Churchill derived his moral power by pretending to be something he wasn’t, an American Indian. He identifies himself on the infamous “Some People Push Back” essay as a “Keetoowah Band Cherokee” and “one of the most outspoken of Native American activists.” In his book, “A Little Matter of Genocide,” Churchill describes himself as “an American Indian, as a 25-year member of the American Indian movement.” Perhaps more telling is the promotion of his book, “From A Native Son.” The cover is all Churchill: large sunglasses, long dark hair parted in the middle, shaded face, and slouching insouciance. He is the “native son.”
His long hair and sunglasses, however, did not impress his fellow Indians. “The American Indian Movement doesn’t need whitemen [sic] wannabes claiming to be Indians, claiming to be AIM directors running around representing the movement” said AIM leader Vern Bellecourt in 1994, asking prophetically, “Who is Ward Churchill?”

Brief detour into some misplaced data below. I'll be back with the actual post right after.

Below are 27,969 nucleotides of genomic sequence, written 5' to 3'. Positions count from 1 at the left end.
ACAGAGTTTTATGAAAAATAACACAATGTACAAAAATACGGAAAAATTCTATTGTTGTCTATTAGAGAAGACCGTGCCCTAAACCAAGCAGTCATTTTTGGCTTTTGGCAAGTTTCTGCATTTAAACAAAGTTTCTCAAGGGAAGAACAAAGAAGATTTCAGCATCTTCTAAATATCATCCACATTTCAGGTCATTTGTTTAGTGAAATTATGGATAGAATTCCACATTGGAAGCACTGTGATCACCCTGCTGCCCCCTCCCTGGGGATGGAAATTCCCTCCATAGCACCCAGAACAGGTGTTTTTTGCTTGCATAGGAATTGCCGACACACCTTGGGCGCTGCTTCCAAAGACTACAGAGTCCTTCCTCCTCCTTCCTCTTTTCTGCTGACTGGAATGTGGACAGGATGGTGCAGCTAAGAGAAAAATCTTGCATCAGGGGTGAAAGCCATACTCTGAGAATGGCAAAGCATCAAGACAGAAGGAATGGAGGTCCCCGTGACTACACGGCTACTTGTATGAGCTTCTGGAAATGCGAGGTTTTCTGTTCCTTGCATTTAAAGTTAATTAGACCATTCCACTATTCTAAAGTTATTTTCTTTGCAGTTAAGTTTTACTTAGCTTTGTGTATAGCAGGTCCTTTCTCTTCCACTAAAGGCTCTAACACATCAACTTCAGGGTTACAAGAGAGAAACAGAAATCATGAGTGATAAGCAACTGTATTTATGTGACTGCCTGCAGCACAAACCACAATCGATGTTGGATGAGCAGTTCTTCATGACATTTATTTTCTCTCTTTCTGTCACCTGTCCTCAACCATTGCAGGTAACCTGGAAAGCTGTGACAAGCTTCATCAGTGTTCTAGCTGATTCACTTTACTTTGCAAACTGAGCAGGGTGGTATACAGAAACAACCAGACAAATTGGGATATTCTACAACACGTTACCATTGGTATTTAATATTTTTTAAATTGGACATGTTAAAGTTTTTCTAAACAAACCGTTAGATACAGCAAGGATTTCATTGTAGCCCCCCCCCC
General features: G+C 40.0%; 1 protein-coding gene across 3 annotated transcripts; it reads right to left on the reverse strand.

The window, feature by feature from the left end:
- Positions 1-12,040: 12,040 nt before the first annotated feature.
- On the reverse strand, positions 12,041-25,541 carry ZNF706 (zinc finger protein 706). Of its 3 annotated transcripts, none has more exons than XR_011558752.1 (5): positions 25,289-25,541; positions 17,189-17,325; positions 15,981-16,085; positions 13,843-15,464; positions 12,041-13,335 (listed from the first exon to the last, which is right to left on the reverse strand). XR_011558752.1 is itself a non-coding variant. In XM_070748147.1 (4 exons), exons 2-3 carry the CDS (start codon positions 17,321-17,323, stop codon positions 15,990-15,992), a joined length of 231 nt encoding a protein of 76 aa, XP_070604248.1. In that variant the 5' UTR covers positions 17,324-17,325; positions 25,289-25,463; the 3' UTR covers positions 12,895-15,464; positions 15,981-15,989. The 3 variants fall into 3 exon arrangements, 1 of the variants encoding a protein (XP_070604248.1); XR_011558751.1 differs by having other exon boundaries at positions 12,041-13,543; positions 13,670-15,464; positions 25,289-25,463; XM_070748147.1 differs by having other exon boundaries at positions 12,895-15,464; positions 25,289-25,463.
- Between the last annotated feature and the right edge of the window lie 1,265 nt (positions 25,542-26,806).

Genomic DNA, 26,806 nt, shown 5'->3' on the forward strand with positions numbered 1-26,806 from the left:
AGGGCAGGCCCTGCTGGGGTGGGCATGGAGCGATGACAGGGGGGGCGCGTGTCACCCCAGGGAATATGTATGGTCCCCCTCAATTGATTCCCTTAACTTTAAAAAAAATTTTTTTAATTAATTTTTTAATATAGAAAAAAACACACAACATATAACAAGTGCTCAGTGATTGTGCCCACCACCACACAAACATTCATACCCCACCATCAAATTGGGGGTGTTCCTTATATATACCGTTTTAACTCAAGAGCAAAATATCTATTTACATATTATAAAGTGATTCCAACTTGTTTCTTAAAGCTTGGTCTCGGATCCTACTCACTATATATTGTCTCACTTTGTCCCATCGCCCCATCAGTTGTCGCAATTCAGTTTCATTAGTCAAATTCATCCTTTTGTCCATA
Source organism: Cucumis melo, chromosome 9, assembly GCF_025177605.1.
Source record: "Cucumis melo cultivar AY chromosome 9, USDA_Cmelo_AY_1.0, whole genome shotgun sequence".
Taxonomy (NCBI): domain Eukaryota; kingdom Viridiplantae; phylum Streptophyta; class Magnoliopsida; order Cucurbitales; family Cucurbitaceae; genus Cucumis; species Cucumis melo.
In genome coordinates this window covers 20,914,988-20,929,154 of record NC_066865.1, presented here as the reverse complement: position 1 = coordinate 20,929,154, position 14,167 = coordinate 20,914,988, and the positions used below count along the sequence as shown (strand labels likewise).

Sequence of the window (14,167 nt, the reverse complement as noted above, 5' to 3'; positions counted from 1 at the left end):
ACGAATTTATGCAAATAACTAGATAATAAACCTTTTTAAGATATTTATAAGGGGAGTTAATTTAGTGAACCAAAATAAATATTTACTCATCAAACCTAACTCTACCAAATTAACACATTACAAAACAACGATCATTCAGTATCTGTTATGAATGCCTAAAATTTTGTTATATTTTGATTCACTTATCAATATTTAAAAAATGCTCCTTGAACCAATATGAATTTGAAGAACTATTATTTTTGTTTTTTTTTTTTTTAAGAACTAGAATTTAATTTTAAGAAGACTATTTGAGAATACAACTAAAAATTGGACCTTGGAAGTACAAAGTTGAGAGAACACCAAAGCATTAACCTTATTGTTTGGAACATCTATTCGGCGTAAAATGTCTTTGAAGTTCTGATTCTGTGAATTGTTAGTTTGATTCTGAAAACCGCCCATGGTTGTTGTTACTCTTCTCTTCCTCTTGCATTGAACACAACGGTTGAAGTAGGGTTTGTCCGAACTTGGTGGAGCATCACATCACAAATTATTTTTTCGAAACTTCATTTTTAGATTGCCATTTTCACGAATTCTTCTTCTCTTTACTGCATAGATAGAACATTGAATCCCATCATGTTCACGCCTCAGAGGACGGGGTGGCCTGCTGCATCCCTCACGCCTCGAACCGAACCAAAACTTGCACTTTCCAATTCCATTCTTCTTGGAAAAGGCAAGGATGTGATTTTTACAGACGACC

The Rocky Mountain News did a little fact checking on Churchill and discovered that he was at most 1/64 Indian, and probably not even that. Not surprisingly, Churchill’s scholarship is as dubious as his identity. One area where he has had considerable influence is on the subject of genocide. The primary thesis of his book, “A Little Matter of Genocide,” is that “we” native Americans are “one of the most victimized groups in the history of humanity” and that the “settler population” has and continues to shoot, stab, beat, burn alive, scalp and “deliberately” infect Indians with infectious diseases “when deemed expedient.”
If, in academic circles, it is taboo to blame homosexuals for spreading AIDS, it is entirely acceptable to blame Europeans for spreading disease. To make a case for “genocide,” scholars like Churchill are at pains to present the infection of American Indians as purposeful. Given the crude state of medical knowledge five centuries ago, this is not an easy case to make.
If one dispenses with facts, however, the going is a good deal easier. In “A Little Matter” Churchill asserts that the deliberate infection of the native population in North America may have begun with Captain John Smith and continued in the Massachusetts Bay Colony, but he cannot provide anything resembling evidence for either claim. He takes particular glee, however, in being able to lay a specific charge of willful biological infection against the U.S. Army.